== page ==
Chao Yan
General Business

Immigrant Entrepreneurs to Be Honored June 27

The NJ Business Immigration Coalition has announced that Alex Martinez and Paula Guevara, owners of Paradise Flowers Distribution in South River, are the winners of the 10th Annual New Jersey Immigrant Entrepreneur Awards, and will be honored at the Multicultural Business Expo on June 27 from 4:00 – 5:00 p.m. at the Pines Manor in Edison.

Columbia native Guevara founded Paradise Flowers Distribution 18 years ago, when she was a college student and working as a waitress at the Cheesecake Factory. She and Martinez have grown the business to become the No. 1 distributor and importer of hydrangeas. They own a farm in Columbia and in 2021, they bought a warehouse in South River, with the help of Valley Bank and the Small Business Administration. They also received 3 electric vans through the NJ Zip Program.

“We are excited to present the Immigrant Entrepreneur Award to Paula and Alex for their significant business growth and demonstrated positive impact on the State of NJ,” said Katherine Kish, awards chair, NJ Business Immigration Coalition. “They are among our group of honored award winners who are helping local New Jersey communities thrive.”

The Albert Einstein Award for Innovation

The Albert Einstein Award for Innovation will be presented to China native Chao Yan, founder and CEO of Princeton NuEnergy, a Bordentown-based innovative clean-tech company spun out from Princeton University in 2019 and focused on the direct recycling of lithium-ion batteries from electric vehicles and consumer electronics. Princeton NuEnergy has been awarded a $12 million grant from the U.S. Department of Energy to reduce the nation’s dependence on foreign materials, enhance domestic manufacturing capabilities, and create well-paying clean energy jobs. They will team up with Argonne National Laboratory, National Renewable Energy Laboratory, Oak Ridge National Laboratory and University of California, Irvine to develop processes aimed at improving end-to-end recycling efficiency.

The David Sarnoff Award for Advocacy and Community Engagement

The David Sarnoff Award for Advocacy and Community Engagement will be awarded to Jaime Lucero, a native of Mexico, for his role as a “Servant Leader”, addressing the needs of the less fortunate and creatively and purposefully acting to create institutions that help meet those needs. In 2019, Lucero founded Fuerza Migrante, a binational movement of key migrant organizations from throughout the U.S. that empowers the Mexican community abroad through education. Under his leadership, it has created educational platforms tailored to the needs of migrants and their families here and in Mexico, signing partnership agreements with more than two dozen private and public educational institutions in Mexico, New Jersey and New York. Lucero came to the US at the age of 18, knew little English and possessed little money or marketable skills. He found a job as a dishwasher at a Queens restaurant. Thanks to his ambition and work ethic, he was able to buy a truck and begin a delivery business. Ten years later, he established a warehouse. Today, his Harrison-based Golden and Silver Inc. is one of the largest importers and distributors of high-end clothing in the United States.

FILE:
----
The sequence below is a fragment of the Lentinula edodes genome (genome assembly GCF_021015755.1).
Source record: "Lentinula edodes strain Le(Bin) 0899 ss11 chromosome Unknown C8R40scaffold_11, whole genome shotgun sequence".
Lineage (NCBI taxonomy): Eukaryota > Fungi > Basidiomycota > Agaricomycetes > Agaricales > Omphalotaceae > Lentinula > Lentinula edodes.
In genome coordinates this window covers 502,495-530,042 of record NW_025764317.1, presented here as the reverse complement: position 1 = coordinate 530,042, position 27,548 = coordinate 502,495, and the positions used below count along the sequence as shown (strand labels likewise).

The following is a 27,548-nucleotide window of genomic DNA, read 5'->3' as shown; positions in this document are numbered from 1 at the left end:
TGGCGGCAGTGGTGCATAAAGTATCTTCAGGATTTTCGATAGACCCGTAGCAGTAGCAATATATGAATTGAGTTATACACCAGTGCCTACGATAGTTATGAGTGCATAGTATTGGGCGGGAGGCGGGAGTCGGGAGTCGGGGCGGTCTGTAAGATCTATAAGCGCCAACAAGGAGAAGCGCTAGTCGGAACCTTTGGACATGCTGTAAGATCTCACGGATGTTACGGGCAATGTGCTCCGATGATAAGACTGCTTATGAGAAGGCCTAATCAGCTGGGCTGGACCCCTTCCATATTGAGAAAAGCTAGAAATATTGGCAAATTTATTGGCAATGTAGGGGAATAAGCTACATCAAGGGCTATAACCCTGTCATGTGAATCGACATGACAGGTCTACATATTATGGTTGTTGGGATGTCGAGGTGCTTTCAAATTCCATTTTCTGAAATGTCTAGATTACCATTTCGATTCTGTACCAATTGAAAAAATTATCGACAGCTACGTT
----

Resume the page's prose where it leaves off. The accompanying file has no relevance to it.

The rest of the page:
Josephine Ho Award for Non-profit Entrepreneurship

Columbia native Diana Mejia, founder of the Wind of the Spirit Immigrant Resource Center in Madison, will be awarded the Josephine Ho Award for Non-profit Entrepreneurship. Self-funded from her personal retirement account 22 years ago, Mejia started Wind of the Spirit as a non-profit organization dedicated to educating, organizing and mobilizing for just immigration reform. Her organization helps develop a “responsible conscience,” putting the root causes and oppressed experiences in the center of the action. Today, the organization’s campaigns educate, organize and mobilize the immigrant community and allies for just and humane migration policies, advocate for human rights and dignity for all people, promote solidarity and a world of justice and peace, including immigration, advocacy, labor rights, health and safety, language access, conflict resolution, clean energy, etc.

The judges for this year’s awards were:

  • Entrepreneur, teacher, publisher Sheldon Sturges, Co-Founder Princeton Future
  • Mayra LaMantia, CEO & founder, Immigration Community Outreach and NJIEA 2022 Honoree Josephine Ho Award for Non-Profit Entrepreneurship
  • Lina Llona, president, Middlesex County Regional Chamber of Commerce
  • Glenn Paul, serial entrepreneur and president,

To access more business news, visit NJB News Now.

Related Articles: